Finally getting an inside fifty, we’re impotent. Pick it up! Don’t pat it! It’s not a Persian cat. Did the Crows get on the wrong flight and go via Vladivostok? The siren provides respite.

The bullocking Stringer is sweeping us aside. Dangerfield has another kick from close and misses again. His Austin Powers haircut isn’t helping him, baby. Brodie Smith of the laser leg sprays it wide. Betts bananas it into the point post. Jenkins has an opportunity, and flops it like a fluffed wedge short of the green.

Adelaide’s kicking continues to be crude, and billion-dollar Boyd puts the Bulldogs up by truckloads. Tex Walker goals tidily with his first meaningful disposal. But an unfortunate defensive kick allows a Dogs goal.

Bontempelli is racing towards the elite and kicks their tenth. This is no surprise as his name is suggestive of luxury watches, and I can see someone like, say, Pierce Brosnan and a chunky timepiece on a full page spread in GQ. The tag line would be

I need to achieve so I wear a Bontempelli

The Crows’ kicking is comically poor. Eddie Betts gets one late, but we’re in more poop than a pregnant nun. And then the best Henderson kid, Ricky, gives Adelaide consecutive majors for the first time this evening.


Half time! Why not enjoy a tune from the bursting backyard of lawn-mowing music? I suggest Frank Zappa’s Joe’s Garage and, “He Used to Cut the Grass.” Its guitar solo is xenochronous — overdubbed from older live recordings. In a woeful and insufferable sense, so is BT’s commentary.


The second half commences with the Crows better in the air, but the Dogs more effective on the ground. Well, what do you expect?

Stringer gets his fourth with frightening ease. And then he embarrasses Hartigan again, who must want to disappear down the race, and get a taxi with tinted windows to Tullamarine.

Crameri snaps accurately and it’s now becoming gruesome. Then, after the bounce, Rory Laird slaps the kicked footy away like Kareem Abdul Jabaar, but a Dogs’ mark is paid. Goal.

I decide now would be a good time to take up ironing, but imagine an electrical fault incinerating all seventeen floors of our condominium. Still, as long as our TV was engulfed by fire early.

I glance up from the history of Finnish biscuit-making website in time to see Stringer inexplicably alone in his fifty metre arc. He goals. He has six. Adelaide doesn’t.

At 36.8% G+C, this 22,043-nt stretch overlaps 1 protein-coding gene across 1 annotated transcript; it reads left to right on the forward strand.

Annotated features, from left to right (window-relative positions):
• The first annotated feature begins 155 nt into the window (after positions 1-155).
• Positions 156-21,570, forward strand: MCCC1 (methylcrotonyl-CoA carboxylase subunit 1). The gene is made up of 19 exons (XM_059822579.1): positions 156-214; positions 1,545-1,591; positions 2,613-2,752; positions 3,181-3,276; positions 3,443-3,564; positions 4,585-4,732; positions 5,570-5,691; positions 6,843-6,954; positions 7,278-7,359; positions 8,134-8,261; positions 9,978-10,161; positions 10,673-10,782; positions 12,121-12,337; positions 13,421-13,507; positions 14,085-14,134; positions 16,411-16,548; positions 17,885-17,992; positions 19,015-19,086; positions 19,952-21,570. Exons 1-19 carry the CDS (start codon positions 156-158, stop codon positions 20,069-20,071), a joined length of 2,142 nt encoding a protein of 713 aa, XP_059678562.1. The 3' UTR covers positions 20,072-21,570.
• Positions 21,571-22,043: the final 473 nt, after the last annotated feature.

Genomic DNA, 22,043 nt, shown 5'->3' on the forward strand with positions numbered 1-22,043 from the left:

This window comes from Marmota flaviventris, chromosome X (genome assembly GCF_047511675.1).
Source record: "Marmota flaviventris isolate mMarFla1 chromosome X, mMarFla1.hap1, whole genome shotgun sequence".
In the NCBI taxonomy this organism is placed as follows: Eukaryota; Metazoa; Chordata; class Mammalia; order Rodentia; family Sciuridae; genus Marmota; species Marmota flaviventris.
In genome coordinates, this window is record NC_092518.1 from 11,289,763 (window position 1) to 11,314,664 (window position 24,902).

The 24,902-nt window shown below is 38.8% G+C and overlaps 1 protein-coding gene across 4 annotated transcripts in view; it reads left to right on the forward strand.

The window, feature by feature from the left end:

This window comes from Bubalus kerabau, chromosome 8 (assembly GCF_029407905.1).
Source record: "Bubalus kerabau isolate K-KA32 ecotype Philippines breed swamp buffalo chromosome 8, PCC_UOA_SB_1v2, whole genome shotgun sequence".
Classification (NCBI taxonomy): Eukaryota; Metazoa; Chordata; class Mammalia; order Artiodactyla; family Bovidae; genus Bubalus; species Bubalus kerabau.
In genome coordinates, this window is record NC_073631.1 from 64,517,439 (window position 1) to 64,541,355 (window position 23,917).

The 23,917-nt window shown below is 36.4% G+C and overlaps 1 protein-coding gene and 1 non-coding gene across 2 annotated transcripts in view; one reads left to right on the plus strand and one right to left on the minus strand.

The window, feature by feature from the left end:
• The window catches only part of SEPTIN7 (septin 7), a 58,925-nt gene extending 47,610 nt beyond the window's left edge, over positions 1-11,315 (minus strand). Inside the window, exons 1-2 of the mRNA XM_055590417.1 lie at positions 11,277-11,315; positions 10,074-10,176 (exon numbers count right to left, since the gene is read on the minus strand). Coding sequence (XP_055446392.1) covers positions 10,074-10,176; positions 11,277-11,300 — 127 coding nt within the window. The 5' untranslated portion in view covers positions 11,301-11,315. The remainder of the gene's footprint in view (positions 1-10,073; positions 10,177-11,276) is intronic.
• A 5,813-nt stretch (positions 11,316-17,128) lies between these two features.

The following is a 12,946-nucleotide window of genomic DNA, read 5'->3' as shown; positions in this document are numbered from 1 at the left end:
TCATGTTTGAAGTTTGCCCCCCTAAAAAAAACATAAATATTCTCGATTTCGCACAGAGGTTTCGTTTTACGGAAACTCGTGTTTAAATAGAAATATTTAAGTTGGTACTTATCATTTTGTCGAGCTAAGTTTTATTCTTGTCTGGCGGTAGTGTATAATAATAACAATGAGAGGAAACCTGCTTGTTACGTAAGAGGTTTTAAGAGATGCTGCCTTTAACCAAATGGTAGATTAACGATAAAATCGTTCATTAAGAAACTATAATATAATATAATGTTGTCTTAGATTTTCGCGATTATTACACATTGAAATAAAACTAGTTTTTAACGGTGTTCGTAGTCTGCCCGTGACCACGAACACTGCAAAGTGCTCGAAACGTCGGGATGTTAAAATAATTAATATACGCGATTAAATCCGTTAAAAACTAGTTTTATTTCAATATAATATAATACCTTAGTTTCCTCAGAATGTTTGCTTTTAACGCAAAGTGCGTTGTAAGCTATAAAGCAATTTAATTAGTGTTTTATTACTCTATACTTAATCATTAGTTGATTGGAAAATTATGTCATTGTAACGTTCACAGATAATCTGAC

Tex gets the footy in the open, and strikes it as high and wide as a Warner cover drive. Lin Jong goals from the turnover. They have half a dozen for the quarter. Adelaide manages a single point. It’s an unholy torrent.

To open the last period the Crows bomb it to Eddie Betts who is surrounded by four Bulldogs. It’s not even a prayer. Dangerfield then takes a mark, plays on, evades and goals. Stringer is subbed off with a sore ham-stringer. He’s been colossal.

Betts sneaks one over his shoulder, but as advertised on their website, the Dogs are thinking about the free popcorn and discounted pies on offer after the siren. The Crows should avoid the pies, as they’d surely fumble them, slop scalding mince onto their groins, and then miss a month.

Wikipedia then tells me coloured socks were first knitted by the Egyptians at the end of the first millennium AD. Annoyingly, Sandy Roberts distracts my research, shouting that Betts has kicked another.


So I depart with the words of an American humanist poet. No, not Walt Whitman’s, “I believe a leaf of grass is no less than the journey-work of the stars.” Instead, eccentric green keeper Carl Spackler, exploring his relationship with grass in Caddyshack:

This is a hybrid. This is a cross, ah, of Bluegrass, Kentucky Bluegrass, Featherbed Bent, and Northern California Sensemilia. The amazing stuff about this is, that you can play thirty-six holes on it in the afternoon, take it home and just get stoned to the bejeezus-belt that night on this stuff.